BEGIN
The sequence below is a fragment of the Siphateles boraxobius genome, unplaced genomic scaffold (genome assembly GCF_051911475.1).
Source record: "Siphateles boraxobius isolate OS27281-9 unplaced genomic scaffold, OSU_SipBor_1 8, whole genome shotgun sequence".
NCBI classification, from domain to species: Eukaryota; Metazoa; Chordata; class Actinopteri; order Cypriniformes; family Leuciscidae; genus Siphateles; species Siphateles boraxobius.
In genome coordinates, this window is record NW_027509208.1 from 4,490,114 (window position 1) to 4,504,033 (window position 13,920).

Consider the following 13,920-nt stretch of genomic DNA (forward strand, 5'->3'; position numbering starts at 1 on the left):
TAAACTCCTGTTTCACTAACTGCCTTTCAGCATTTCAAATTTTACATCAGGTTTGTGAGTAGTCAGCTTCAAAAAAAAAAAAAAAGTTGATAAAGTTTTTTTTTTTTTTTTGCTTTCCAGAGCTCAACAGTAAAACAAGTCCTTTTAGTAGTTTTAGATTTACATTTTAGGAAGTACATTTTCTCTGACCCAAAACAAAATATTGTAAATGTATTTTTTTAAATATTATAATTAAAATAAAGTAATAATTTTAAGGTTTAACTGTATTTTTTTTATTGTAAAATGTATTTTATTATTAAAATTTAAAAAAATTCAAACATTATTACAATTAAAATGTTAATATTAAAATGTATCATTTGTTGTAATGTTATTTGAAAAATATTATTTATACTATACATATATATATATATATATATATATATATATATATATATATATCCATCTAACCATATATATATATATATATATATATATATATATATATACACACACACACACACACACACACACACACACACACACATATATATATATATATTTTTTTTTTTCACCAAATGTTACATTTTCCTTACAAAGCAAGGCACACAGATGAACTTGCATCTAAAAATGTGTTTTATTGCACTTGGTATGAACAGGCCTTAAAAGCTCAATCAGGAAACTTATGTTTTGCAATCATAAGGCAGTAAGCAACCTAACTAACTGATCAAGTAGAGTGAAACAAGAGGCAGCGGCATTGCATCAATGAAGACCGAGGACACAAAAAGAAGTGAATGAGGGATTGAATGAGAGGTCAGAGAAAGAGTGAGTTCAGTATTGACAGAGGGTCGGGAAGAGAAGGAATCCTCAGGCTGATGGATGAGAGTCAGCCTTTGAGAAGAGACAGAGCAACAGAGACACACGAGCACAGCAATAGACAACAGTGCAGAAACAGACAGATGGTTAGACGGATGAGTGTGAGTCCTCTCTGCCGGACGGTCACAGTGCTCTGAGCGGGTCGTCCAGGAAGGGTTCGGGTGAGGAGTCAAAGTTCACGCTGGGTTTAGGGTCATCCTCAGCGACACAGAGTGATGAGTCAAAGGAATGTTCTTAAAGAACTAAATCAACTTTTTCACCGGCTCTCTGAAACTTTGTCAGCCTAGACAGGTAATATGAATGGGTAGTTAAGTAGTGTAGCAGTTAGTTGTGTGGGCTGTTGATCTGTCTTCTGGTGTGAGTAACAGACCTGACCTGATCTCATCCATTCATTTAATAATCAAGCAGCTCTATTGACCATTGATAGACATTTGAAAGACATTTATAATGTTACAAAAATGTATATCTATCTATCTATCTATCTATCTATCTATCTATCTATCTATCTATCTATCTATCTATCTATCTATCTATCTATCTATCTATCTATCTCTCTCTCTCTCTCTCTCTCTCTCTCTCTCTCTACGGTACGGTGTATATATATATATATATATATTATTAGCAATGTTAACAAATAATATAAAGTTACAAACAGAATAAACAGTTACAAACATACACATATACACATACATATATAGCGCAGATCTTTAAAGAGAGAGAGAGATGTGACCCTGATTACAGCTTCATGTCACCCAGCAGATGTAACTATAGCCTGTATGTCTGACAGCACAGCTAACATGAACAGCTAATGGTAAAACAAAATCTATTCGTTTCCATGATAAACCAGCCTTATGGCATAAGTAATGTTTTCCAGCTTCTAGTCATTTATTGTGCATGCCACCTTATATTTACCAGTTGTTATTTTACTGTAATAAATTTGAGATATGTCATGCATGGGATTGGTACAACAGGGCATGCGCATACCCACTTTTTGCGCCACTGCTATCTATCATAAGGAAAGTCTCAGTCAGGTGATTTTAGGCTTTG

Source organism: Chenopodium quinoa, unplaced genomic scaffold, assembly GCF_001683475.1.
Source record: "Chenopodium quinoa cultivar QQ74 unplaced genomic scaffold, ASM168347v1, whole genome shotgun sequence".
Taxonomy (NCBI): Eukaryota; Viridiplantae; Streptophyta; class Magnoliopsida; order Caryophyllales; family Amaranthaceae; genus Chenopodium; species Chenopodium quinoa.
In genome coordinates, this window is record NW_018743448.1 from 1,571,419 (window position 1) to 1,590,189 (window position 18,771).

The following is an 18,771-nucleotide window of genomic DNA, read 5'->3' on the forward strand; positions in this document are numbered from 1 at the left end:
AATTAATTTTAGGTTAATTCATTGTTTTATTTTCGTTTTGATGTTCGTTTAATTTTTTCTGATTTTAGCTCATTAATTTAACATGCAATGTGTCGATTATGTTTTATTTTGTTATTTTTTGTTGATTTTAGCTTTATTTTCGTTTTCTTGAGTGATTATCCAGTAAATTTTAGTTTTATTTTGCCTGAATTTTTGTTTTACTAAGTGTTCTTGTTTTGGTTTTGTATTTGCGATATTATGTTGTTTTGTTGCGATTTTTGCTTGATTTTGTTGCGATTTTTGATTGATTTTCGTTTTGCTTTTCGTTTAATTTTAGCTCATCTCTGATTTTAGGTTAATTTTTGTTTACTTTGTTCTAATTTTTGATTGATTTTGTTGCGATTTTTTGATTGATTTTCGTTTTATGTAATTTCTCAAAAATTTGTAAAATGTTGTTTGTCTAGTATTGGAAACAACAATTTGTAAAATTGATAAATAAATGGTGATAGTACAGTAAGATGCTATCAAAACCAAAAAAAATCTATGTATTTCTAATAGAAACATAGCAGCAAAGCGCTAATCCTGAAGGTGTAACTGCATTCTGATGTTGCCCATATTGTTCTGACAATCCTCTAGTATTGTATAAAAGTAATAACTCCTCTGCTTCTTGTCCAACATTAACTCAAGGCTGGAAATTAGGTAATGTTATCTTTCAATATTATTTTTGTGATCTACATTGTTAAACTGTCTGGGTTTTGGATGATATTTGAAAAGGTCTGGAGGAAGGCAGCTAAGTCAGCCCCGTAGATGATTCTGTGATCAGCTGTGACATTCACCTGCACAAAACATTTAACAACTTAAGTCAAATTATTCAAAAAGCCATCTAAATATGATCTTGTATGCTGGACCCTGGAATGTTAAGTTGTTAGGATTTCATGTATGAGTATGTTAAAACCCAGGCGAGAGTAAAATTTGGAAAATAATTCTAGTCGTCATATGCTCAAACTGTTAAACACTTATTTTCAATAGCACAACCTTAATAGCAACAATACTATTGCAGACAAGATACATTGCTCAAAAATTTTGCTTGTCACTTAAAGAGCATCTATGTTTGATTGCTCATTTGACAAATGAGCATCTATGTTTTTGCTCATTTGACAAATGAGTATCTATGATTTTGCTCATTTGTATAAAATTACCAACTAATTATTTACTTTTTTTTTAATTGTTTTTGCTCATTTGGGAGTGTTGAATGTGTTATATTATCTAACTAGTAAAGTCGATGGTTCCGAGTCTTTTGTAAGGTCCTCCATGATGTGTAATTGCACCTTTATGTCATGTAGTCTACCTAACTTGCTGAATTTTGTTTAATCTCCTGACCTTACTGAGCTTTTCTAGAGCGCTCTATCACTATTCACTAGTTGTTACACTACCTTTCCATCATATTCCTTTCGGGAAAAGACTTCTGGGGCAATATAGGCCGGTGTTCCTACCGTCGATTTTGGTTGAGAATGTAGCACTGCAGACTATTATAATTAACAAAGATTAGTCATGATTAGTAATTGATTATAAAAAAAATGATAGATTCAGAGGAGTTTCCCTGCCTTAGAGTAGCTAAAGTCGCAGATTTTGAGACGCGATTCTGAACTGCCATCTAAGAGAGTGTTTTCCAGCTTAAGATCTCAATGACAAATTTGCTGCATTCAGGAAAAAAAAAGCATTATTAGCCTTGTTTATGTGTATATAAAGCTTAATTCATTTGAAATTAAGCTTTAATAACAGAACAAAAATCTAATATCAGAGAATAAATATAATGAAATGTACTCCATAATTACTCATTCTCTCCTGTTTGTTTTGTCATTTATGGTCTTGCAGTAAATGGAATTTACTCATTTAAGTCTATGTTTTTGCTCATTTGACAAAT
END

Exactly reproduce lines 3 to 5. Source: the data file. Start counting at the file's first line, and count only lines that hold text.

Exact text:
NCBI classification, from domain to species: Eukaryota; Metazoa; Chordata; class Actinopteri; order Cypriniformes; family Leuciscidae; genus Siphateles; species Siphateles boraxobius.
In genome coordinates, this window is record NW_027509208.1 from 4,490,114 (window position 1) to 4,504,033 (window position 13,920).

Consider the following 13,920-nt stretch of genomic DNA (forward strand, 5'->3'; position numbering starts at 1 on the left):